13.05.13 by Nick Sayes


Daniel Marshall Architects (DMA) have been engaged to guide and refine the formation of an Architectural landscape for WindHawk Ridge situated in the heart of the Marlborough Wine Region of New Zealand.

“The development of this land into 8 Lots is another step in the progression of forming the land in a manner which retains its natural beauty. Over many thousands of years this land has been built up by wind blown deposits of glacial loess dust and it has been moulded and reshaped over time by natural erosion, and flooding and retreating of the oceans into the river valleys of the Wairau Plain. These processes have perfected the landscape with a subtle uniform beauty. To arrive now with a range of differing architectural perspectives would confuse this natural landscape.

After careful deliberation Daniel Marshall Architects have been chosen to guide and perfect the architecture of the undeveloped Lots.”

Windhawk Ridge

Windhawk Ridge Website >

3D Computer Model

Navigate the proposed development in 3D on your computer.  Download the model below.  Use your mouse and the arrow keys on your keyboard to navigate.

Windhawk Development BIMx – Windows (.exe) >
Windhawk Development BIMx – MacOS (.app) >

An Architecture of Place – Windhawk

Words by Daniel Marshall

The Swiss architect Mario Botta described his architectural process as “building the site”, that is, rather than bulldozing an irregular topography into a flat site, which creates a condition of absolute placelessness, he chose to terrace the same site to receive the stepped form of the building. He chose to cultivate the site.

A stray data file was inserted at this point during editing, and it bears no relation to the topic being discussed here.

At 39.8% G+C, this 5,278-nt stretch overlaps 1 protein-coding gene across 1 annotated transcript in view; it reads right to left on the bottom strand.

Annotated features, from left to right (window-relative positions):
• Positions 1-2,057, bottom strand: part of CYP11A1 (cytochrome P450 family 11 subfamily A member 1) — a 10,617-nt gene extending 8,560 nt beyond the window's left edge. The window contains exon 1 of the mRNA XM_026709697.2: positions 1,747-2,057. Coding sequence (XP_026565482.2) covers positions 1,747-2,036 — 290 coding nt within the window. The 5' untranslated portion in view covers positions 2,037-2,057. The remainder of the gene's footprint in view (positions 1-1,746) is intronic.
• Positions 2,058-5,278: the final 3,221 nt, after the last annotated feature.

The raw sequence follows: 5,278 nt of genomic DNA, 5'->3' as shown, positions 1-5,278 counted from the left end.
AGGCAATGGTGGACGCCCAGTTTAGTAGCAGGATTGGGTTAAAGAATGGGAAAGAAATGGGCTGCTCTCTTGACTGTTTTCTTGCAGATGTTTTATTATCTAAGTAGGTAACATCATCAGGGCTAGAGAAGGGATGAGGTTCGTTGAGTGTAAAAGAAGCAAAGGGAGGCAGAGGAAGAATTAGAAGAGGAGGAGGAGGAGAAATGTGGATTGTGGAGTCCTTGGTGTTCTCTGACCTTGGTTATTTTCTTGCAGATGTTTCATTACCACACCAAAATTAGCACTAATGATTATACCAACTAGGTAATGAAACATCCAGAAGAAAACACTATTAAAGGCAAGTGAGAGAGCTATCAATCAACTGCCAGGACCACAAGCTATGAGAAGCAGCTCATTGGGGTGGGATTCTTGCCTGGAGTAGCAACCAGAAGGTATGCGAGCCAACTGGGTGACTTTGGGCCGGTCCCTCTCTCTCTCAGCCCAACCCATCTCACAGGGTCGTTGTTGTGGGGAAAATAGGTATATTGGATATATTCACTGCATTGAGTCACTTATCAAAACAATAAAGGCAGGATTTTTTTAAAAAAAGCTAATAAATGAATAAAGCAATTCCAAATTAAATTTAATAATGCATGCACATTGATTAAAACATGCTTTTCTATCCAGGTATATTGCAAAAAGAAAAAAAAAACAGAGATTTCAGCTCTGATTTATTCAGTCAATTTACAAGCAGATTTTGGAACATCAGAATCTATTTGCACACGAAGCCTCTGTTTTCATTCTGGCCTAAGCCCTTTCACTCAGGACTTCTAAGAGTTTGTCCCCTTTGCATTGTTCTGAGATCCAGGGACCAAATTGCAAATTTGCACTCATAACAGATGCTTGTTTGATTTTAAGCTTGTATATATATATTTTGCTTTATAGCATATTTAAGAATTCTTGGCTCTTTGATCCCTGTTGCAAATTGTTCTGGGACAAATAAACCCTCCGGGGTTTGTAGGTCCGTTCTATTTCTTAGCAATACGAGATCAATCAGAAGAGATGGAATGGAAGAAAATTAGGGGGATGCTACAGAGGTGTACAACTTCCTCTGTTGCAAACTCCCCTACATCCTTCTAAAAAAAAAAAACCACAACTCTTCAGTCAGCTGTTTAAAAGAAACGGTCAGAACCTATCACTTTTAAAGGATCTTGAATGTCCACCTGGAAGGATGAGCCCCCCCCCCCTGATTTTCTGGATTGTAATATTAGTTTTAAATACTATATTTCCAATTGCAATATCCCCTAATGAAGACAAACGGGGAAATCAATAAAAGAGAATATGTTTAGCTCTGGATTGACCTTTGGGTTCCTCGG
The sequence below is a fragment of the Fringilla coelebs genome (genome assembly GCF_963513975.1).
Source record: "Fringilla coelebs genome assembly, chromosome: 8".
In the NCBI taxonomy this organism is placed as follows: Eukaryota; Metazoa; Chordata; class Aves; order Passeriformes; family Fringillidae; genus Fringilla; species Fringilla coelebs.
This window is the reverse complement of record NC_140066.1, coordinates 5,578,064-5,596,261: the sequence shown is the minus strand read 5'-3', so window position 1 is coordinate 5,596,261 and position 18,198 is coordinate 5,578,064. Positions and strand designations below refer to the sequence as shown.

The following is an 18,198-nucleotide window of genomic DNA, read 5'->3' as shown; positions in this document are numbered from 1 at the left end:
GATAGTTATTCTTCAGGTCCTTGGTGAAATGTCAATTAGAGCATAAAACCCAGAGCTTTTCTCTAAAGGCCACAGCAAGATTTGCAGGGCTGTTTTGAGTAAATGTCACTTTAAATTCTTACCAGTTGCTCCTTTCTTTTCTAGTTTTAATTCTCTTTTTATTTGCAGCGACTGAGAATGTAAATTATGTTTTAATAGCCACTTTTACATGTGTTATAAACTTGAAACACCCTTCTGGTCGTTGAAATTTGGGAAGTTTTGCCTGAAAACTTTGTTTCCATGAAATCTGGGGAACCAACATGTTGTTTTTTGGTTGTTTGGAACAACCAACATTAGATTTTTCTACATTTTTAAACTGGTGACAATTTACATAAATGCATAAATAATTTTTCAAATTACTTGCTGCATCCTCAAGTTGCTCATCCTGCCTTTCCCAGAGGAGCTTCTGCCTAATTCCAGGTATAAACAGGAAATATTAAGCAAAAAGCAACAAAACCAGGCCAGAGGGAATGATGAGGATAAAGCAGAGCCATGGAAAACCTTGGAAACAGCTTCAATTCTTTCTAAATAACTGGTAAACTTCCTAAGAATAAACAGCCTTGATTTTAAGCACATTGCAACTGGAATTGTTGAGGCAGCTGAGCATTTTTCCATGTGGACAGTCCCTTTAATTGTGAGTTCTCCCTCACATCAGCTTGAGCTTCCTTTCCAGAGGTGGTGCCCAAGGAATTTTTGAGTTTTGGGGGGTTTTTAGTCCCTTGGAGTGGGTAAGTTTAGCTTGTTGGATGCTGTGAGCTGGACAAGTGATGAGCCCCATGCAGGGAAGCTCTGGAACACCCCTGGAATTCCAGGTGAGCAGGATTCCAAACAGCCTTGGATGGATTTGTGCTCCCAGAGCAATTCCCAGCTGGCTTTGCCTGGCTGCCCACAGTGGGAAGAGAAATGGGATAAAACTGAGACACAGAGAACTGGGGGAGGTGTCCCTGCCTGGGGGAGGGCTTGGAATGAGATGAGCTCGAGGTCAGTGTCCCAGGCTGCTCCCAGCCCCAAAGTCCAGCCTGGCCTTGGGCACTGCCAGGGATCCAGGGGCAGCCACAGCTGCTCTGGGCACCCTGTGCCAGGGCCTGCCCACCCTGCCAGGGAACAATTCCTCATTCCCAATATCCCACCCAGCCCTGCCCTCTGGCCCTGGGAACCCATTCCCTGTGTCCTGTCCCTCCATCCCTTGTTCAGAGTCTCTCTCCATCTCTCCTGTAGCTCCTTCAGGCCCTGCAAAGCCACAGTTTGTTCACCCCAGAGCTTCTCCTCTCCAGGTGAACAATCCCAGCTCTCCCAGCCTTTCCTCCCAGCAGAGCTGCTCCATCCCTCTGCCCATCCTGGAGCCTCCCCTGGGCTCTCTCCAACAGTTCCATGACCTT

As Kenneth Frampton said in Towards a Critical Regionalism : “The specific culture of the region- that is to say, its history in both a geological and agricultural sense- becomes inscribed into the form and realisation of the work. This inscription, which arises out of “inlaying” the building into the site, has many levels of significance, for it has a capacity to embody, in built form, the prehistory of the place, its archeological past and its subsequent cultivation and transformation across time. Through this laying into the site the idiosyncrasies of place find their expression without falling into sentimentality.”

Nowhere would these statements be more fitting than in the loess hills in Hawkesbury, an exquisite landscape formed over millions of years of windblown, fertile alluvial soils.
The patterns of these soil ‘dunes’ even give us clues as to the predominant winds of the area.

Each site in the Windhawk development presents a unique set of environmental conditions and opportunities, each site is a microcosm within the broader context, and we are excited to be engaged to consult on this project. Our response to each site reflects the typography and our desire is to “build the site”, to create an architecture that not only showcases the remarkable vistas of the surrounding landscape, but also enhances the landscape for the enjoyment of all.

The approach is to integrate the houses into the site, to allow the natural contours to embrace the architectural form, to build the site.


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